Usually an indication of wrongdoing on someone's part, as is especially evident in
Willoughby; his sudden unwillingness to share information with Marianne and the
Dashwoods indicates mistakes made on his part. On the other hand, as with Edward,
secrecy can be a sign of discretion, though when his secret is revealed it is damaging as
Willoughby's is.
Judgment

In interactions with other people, judgment is always at work; a person must determine
who a person really is and what they want, in order to avoid those who could potentially be
hurtful. These judgments can be flighty and unjust, as Marianne's appraisals of most of her
acquaintance are, or blinded by kindness, as Mrs. Jennings' judgment of Lucy Steele is.
Jealousy

Relates mostly to Lucy Steele, and is the prime determinant of her behavior toward Elinor.
Willoughby also becomes jealous of Colonel Brandon marrying Marianne, and other, petty
jealousies become evident in characters. Indicates insecurity, or poor character.
Self-sacrifice and selfishness

Elinor especially is a model of self-sacrifice, deciding to go to London for her sister's
happiness, and trying her best to be civil to everyone to make up for Marianne's uncivil
behavior. Marianne is the opposite, caring only for herself and her feelings; she needs
Elinor's help and goodwill to get by, but needs to learn how to be giving toward others in
order to become her own, independent person.
Hypocrisy

A vast number of characters in the novel embody this trait to varying degrees; John and
Fanny, Lady Middleton, the Steele girls, Mrs. Ferrars, and Robert, among others, tend
toward hypocritical displays of self-serving flattery, vanity, and professing opinions they do
not believe in for self-gain or to get ahead with others. Unfortunately, none of these
characters is taught any better in the course of the novel, as hypocrisy is an unavoidable
part of human nature, and almost a part of polite society as well.
Moderation

Marianne must learn moderation of her emotions if she is to become independent of Elinor
and become an adult; her trials serve to teach her about her excesses, and luckily, she
does come to improve herself and become a much better, more caring person toward
others.


Character List

Henry Dashwood

Husband of Mrs. Dashwood, and father of Elinor, Marianne, and Margaret; also has a son,
John, from a previous marriage. He dies at the beginning of the novel, leaving his wife and
daughters little money and his son his estate.
John Dashwood

Mr. Dashwood's only son, he is selfish and miserly and mostly unpleasant to his half-
sisters. Married to Fanny Dashwood, who is even more selfish and mean-spirited than he.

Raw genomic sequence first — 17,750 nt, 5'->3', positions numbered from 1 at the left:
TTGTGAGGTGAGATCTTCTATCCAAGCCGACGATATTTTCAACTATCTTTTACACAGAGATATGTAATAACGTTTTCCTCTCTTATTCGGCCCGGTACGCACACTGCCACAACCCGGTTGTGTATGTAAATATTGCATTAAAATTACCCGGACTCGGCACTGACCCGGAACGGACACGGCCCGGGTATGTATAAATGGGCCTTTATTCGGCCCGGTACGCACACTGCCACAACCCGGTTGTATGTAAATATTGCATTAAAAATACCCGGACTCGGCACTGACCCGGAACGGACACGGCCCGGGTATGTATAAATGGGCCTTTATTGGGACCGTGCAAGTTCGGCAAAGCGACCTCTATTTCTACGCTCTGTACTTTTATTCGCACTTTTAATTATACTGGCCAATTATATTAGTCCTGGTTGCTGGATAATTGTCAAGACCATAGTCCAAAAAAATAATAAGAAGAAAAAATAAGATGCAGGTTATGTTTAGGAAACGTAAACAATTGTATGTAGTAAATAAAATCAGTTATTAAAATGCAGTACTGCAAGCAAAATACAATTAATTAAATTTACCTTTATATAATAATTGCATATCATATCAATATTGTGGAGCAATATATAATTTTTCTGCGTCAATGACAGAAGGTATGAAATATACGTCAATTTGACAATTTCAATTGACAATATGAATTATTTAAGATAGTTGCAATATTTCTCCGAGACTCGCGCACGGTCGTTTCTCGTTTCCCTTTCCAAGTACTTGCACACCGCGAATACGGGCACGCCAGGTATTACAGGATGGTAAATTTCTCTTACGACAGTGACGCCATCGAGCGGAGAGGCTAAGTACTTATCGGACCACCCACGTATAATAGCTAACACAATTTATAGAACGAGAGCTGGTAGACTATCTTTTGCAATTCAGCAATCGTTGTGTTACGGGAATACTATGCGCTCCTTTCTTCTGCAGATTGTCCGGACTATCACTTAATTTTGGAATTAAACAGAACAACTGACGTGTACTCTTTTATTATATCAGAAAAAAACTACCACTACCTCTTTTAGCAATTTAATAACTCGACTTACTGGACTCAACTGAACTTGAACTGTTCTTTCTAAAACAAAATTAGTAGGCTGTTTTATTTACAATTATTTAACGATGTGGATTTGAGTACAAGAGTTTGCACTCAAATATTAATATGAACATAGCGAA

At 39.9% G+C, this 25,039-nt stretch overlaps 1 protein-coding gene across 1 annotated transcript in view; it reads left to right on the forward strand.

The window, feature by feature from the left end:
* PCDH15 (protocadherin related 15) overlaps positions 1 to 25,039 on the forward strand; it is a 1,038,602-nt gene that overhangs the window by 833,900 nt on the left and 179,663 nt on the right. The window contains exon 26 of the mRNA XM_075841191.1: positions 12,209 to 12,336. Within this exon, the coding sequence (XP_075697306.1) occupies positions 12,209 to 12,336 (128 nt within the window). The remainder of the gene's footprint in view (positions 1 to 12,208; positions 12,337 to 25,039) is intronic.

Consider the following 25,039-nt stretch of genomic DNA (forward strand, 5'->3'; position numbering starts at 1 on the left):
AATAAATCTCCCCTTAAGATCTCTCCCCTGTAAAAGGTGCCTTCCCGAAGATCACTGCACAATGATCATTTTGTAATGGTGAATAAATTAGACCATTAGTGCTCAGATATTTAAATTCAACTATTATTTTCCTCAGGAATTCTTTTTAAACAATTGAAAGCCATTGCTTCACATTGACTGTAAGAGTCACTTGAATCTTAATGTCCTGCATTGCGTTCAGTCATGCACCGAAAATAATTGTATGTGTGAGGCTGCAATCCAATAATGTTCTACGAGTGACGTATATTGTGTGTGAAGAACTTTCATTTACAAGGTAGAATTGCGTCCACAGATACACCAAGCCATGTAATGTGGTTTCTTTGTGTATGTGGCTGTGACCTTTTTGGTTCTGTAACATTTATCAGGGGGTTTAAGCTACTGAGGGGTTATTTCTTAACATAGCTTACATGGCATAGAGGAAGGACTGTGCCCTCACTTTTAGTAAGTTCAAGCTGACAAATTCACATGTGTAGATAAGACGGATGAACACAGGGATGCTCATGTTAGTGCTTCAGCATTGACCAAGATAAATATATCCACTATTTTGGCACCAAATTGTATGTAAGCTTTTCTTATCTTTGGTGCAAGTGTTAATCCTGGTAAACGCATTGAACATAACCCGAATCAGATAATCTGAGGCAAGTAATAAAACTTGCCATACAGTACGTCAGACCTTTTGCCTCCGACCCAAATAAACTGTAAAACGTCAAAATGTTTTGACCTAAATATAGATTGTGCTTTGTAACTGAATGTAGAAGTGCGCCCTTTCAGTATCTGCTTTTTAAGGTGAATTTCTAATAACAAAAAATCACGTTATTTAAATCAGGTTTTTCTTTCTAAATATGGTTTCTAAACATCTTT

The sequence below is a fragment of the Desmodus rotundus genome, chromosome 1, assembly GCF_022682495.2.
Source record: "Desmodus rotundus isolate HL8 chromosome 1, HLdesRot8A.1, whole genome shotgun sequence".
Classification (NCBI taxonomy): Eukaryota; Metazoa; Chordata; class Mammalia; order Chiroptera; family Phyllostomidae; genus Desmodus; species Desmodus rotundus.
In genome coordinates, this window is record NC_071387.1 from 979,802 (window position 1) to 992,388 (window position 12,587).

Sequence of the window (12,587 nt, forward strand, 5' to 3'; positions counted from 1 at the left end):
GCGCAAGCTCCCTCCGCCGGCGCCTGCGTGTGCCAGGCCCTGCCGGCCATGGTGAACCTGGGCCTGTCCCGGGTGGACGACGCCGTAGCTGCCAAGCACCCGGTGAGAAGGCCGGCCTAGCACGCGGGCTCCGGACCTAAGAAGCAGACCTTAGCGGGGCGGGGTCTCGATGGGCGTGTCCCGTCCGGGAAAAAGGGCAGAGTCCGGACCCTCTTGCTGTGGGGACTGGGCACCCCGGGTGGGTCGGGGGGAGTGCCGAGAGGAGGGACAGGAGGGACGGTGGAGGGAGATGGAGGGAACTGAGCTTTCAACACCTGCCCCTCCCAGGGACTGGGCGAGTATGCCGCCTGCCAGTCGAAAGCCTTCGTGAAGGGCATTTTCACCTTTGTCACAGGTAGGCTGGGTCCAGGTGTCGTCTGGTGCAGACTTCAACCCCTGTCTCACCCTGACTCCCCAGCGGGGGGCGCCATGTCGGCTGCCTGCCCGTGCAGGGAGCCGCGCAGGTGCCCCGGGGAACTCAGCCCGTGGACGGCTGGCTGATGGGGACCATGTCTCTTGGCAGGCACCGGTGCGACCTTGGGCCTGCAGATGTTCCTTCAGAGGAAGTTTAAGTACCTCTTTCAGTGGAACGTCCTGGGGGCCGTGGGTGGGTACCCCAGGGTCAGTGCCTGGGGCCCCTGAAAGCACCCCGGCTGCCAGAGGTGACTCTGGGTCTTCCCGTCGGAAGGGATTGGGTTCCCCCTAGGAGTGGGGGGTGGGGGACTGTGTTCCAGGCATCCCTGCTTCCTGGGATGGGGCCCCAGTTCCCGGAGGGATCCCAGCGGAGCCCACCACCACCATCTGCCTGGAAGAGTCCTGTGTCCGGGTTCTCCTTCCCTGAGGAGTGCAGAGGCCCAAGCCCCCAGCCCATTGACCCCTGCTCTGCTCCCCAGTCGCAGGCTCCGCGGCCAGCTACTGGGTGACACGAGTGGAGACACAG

Mrs. Dashwood

Mother of Elinor, Marianne and Margaret, she has a romantic temperament and is very
close to her daughters. She hopes to see them all married off well, yet is not the voice of
reason that perhaps she should be.
Elinor Dashwood

At 19, she is the oldest of the Dashwood girls, she has a great deal of common sense and
is bet out of her family at dealing with people. She is a dramatic foil to her sister,
Marianne, in that she tempers her emotions and judgments with good sense and discretion.
Prefers to keep her troubles secret, as she is always trying to make sure that her mother
and sisters are untroubled by her private woes.
Marianne Dashwood

Two years younger than Elinor, she is thoroughly youthful, impetuous, and thoroughly
immersed in romantic ideals. She lacks the sense and discretion of Elinor, preferring to
express exactly what she feels and hold nothing back. Elinor often has to apologize on her
sister's behalf, as Marianne makes few attempts to be polite or mask her feelings of
contempt for those people she dislikes.
Margaret Dashwood

The youngest Dashwood girl, she is thirteen; she tries to imitate Marianne's romantic
sentiments, but is not nearly as extreme. She is included in most social invitations that the
Dashwoods are invited to, though she is neither a child nor an adult, which is perhaps an
awkward position for her.
Edward Ferrars

Fanny Dashwood's brother, he is shy, kind, and retiring, preferring a quiet life to the
distinction that his mother and sister wish for him. He and Elinor become attached early in
the novel, since both are sensible and good-hearted. However, he also gives Elinor mixed
signals and his thoughts and feelings are very hard to read.
Sir John Middleton

The owner of Barton Park, the Dashwoods landlord and neighbor. He is very kind and loves
company, almost to the point of being intrusive; although the Dashwood girls don't care for
his good-natured jibes and his insistence that they always come to Barton Cottage, he
looks after them and makes sure that they are comfortable at Barton.
Lady Middleton

Sir John's wife; she is very vain and proper, meaning that she is elegant, but also
uninteresting and cold. She takes joy in her children, who are badly behaved and
obnoxious even; she does not share Sir John's love for company, and finds that most
people are not to her liking.
Mrs. Jennings

Lady Middleton's mother and Sir John's mother-in-law; she makes endless jokes about
potential suitors for Marianne and Elinor, and her manners, though jolly, are also vulgar
and sometimes irritating. She has far more in common with her son-in-law than with her
daughter, as they both love company and shows of humor.
Colonel Brandon

One of Sir John's oldest friends, he is 35 and a former military officer who was stationed in
India. His countenance is rather stern and grim, hiding his good heart; Elinor finds him
good company, though Marianne considers him too dour and not nearly romantic enough to
be suitable company.
John Willoughby

A dashing, roguish young man, he embodies all the dashing, romantic qualities that
Marianne prizes. He also loves art and literature just as she does, and has a manner that is
almost too open and bold for his own good. He proves to be reckless and more deceptive
than anyone could have imagined.
Miss Williams

Colonel Brandon's adopted daughter, child of a woman he was once in love with. She does
not appear in the novel, but her seduction and abandonment by Willoughby figures heavily
in the plot.
Mrs. Smith

Also does not appear; she is Willoughby's aunt, on whom he is financially dependent, and
orders him away to London without her support when she finds out about Miss Williams.
Mrs. Palmer

Mrs. Jennings' other daughter, she is foolishly good-spirited and empty-headed as well.
She ignores the rudeness and insults that her husband so frequently offers up, deceiving